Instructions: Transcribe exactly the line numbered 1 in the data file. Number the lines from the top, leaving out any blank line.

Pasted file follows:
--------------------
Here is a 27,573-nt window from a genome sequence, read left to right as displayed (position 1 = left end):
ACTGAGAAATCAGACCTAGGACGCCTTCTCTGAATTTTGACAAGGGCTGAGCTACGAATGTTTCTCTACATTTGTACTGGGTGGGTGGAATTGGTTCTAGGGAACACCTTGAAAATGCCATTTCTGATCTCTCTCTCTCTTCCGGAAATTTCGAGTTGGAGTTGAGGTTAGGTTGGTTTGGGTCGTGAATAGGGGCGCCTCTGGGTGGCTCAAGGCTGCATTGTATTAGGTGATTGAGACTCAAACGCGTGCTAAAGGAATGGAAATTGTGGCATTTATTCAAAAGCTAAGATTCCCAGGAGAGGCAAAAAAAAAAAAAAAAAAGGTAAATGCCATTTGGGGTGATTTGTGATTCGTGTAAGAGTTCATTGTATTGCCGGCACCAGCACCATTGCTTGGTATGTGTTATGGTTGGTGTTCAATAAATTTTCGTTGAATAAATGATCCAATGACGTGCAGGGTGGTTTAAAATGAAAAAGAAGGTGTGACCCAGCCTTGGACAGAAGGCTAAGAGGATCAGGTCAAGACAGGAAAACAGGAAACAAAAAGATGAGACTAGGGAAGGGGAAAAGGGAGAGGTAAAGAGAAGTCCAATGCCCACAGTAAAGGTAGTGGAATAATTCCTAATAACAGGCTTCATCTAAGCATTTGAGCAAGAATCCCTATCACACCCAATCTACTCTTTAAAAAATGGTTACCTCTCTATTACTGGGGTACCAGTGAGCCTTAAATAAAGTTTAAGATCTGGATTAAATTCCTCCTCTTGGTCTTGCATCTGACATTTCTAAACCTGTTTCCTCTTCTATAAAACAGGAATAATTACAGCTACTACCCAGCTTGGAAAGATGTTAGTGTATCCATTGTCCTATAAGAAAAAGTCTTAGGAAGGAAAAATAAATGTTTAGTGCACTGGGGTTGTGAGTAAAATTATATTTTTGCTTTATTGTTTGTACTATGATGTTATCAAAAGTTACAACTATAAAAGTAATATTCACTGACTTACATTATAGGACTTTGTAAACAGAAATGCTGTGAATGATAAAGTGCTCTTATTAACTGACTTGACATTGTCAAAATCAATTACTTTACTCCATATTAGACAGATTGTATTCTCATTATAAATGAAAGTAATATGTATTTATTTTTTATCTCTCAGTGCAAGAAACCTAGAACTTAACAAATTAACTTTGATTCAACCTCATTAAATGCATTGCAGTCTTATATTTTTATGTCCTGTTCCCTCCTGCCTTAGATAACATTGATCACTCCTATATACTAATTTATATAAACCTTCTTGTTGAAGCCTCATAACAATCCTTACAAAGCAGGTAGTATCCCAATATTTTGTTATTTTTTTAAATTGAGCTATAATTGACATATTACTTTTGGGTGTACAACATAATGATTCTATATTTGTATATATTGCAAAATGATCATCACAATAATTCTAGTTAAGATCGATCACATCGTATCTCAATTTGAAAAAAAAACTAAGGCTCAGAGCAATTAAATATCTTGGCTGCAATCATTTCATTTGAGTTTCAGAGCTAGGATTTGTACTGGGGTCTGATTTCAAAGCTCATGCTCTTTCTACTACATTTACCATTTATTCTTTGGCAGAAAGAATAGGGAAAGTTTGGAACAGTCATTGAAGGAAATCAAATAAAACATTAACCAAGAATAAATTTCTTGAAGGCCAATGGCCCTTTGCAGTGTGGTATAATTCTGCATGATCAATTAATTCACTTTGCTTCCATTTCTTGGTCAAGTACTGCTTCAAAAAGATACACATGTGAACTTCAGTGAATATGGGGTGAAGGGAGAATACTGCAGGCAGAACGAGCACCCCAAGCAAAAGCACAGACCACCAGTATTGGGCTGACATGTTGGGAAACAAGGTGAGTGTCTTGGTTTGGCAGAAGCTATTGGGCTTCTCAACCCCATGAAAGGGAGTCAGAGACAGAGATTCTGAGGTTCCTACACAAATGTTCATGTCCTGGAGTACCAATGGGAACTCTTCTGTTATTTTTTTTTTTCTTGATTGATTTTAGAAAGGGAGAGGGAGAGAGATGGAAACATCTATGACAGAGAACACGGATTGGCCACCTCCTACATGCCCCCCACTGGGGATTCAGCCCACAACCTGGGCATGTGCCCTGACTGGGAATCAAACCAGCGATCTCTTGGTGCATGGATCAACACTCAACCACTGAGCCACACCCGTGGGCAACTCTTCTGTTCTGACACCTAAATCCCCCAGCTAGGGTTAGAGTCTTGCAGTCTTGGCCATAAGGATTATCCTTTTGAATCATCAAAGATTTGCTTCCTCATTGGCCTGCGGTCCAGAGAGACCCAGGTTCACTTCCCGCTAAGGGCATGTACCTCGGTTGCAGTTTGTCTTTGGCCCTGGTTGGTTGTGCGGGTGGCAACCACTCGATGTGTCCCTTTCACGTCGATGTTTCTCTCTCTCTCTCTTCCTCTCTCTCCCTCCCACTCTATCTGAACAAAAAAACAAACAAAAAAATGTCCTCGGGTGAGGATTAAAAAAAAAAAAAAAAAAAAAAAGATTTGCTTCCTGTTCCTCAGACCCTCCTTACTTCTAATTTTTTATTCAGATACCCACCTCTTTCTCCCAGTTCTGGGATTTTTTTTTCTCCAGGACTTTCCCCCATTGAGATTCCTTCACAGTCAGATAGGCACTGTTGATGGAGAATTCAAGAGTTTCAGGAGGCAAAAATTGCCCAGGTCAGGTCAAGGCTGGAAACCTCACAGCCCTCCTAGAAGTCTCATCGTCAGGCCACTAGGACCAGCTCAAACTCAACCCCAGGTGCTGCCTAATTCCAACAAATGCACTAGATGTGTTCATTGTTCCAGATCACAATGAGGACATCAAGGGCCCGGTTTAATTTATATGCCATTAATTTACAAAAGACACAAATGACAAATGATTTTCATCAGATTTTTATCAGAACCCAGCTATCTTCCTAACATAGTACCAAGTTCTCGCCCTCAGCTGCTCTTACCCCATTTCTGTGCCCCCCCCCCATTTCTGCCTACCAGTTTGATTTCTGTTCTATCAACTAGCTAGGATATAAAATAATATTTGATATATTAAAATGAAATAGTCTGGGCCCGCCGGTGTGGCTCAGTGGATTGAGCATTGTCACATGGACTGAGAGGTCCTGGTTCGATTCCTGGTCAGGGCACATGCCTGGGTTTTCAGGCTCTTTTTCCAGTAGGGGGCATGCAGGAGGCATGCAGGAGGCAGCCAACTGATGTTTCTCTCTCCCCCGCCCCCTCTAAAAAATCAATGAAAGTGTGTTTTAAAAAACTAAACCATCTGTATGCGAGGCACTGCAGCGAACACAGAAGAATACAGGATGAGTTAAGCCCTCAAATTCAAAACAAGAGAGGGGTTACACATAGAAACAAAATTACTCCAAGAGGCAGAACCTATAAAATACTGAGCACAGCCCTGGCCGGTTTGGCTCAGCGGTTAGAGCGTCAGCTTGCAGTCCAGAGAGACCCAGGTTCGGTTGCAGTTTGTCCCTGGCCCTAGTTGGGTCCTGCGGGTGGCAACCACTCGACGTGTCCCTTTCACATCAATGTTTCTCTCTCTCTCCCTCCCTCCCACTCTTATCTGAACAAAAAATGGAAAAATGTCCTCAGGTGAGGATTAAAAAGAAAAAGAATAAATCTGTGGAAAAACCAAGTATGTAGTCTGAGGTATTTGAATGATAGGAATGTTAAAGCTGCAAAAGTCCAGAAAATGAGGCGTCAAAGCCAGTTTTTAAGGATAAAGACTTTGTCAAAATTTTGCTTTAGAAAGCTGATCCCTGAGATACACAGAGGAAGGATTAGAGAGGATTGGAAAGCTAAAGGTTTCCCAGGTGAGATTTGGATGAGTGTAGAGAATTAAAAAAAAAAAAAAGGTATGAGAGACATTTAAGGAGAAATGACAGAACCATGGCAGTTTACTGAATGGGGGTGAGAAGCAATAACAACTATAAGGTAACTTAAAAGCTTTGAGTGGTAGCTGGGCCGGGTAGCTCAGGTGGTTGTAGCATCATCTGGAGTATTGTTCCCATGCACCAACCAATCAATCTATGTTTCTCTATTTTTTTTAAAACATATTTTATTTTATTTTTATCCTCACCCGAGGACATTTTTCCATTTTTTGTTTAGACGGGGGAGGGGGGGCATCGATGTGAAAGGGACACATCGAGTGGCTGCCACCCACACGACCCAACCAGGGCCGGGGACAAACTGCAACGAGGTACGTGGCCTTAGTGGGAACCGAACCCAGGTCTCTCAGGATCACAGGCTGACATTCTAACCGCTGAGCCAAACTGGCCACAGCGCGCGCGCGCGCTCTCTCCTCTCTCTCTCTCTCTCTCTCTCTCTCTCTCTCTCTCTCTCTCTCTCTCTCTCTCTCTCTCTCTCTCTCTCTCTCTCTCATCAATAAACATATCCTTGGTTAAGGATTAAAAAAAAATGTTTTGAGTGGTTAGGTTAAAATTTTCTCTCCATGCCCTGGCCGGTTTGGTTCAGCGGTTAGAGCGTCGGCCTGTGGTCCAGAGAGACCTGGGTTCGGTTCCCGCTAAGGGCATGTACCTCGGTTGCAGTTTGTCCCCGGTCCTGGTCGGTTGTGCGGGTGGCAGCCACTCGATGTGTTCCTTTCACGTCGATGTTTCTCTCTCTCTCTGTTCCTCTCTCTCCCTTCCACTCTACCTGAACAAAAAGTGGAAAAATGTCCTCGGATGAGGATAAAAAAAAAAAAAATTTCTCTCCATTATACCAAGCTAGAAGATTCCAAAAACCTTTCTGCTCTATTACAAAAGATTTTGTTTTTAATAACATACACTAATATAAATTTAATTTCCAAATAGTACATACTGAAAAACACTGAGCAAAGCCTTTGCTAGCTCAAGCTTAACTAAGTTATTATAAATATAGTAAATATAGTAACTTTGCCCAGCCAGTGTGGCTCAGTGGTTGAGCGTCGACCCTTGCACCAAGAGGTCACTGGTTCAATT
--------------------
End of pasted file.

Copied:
Here is a 27,573-nt window from a genome sequence, read left to right as displayed (position 1 = left end):